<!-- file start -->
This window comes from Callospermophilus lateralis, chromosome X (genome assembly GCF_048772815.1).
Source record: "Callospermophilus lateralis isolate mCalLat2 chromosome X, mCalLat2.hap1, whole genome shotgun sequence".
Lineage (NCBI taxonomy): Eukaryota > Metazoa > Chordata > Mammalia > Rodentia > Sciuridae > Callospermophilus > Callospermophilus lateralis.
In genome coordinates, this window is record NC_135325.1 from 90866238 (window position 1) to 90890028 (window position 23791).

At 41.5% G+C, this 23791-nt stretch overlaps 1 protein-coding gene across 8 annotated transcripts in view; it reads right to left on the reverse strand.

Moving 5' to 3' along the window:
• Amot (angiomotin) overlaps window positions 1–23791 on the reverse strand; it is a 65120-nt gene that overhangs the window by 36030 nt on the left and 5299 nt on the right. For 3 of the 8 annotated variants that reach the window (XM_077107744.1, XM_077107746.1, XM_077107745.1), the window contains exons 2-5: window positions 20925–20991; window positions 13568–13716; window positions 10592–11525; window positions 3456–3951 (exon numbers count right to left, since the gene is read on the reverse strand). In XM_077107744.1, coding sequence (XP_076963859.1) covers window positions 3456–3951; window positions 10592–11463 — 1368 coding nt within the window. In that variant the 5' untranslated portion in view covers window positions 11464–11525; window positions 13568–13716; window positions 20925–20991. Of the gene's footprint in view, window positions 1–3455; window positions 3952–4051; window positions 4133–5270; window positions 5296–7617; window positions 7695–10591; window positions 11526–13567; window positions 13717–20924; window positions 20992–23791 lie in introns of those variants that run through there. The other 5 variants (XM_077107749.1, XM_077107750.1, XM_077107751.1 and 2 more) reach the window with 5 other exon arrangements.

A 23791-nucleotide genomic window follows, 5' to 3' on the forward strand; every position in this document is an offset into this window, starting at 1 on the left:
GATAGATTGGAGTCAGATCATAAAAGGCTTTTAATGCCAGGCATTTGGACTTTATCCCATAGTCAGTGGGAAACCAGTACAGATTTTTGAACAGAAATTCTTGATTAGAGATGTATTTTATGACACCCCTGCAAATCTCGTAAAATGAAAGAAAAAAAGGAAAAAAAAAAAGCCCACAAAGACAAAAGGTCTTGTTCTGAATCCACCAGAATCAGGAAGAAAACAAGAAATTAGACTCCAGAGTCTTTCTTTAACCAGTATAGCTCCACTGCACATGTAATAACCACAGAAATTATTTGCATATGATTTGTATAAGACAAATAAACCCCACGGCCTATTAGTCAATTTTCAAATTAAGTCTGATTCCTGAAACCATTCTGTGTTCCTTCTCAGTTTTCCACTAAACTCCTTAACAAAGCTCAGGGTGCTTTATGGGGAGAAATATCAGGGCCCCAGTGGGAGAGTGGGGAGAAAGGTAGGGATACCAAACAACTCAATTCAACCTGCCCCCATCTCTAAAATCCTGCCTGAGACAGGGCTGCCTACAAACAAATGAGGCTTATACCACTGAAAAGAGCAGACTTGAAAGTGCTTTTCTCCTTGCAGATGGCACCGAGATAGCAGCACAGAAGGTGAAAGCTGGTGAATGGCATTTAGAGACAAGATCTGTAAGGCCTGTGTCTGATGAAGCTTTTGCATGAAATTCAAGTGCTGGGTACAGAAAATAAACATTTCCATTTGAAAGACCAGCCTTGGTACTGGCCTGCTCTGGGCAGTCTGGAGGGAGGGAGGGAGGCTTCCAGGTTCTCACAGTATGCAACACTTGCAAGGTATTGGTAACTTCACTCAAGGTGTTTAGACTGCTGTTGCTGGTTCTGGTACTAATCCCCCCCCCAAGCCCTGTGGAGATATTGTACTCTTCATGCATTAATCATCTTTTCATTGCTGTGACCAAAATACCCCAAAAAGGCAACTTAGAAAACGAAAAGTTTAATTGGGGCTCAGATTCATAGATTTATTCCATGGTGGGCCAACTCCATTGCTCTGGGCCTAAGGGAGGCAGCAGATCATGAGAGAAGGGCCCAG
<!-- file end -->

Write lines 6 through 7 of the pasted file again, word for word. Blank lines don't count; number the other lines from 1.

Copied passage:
Moving 5' to 3' along the window:
• Amot (angiomotin) overlaps window positions 1–23791 on the reverse strand; it is a 65120-nt gene that overhangs the window by 36030 nt on the left and 5299 nt on the right. For 3 of the 8 annotated variants that reach the window (XM_077107744.1, XM_077107746.1, XM_077107745.1), the window contains exons 2-5: window positions 20925–20991; window positions 13568–13716; window positions 10592–11525; window positions 3456–3951 (exon numbers count right to left, since the gene is read on the reverse strand). In XM_077107744.1, coding sequence (XP_076963859.1) covers window positions 3456–3951; window positions 10592–11463 — 1368 coding nt within the window. In that variant the 5' untranslated portion in view covers window positions 11464–11525; window positions 13568–13716; window positions 20925–20991. Of the gene's footprint in view, window positions 1–3455; window positions 3952–4051; window positions 4133–5270; window positions 5296–7617; window positions 7695–10591; window positions 11526–13567; window positions 13717–20924; window positions 20992–23791 lie in introns of those variants that run through there. The other 5 variants (XM_077107749.1, XM_077107750.1, XM_077107751.1 and 2 more) reach the window with 5 other exon arrangements.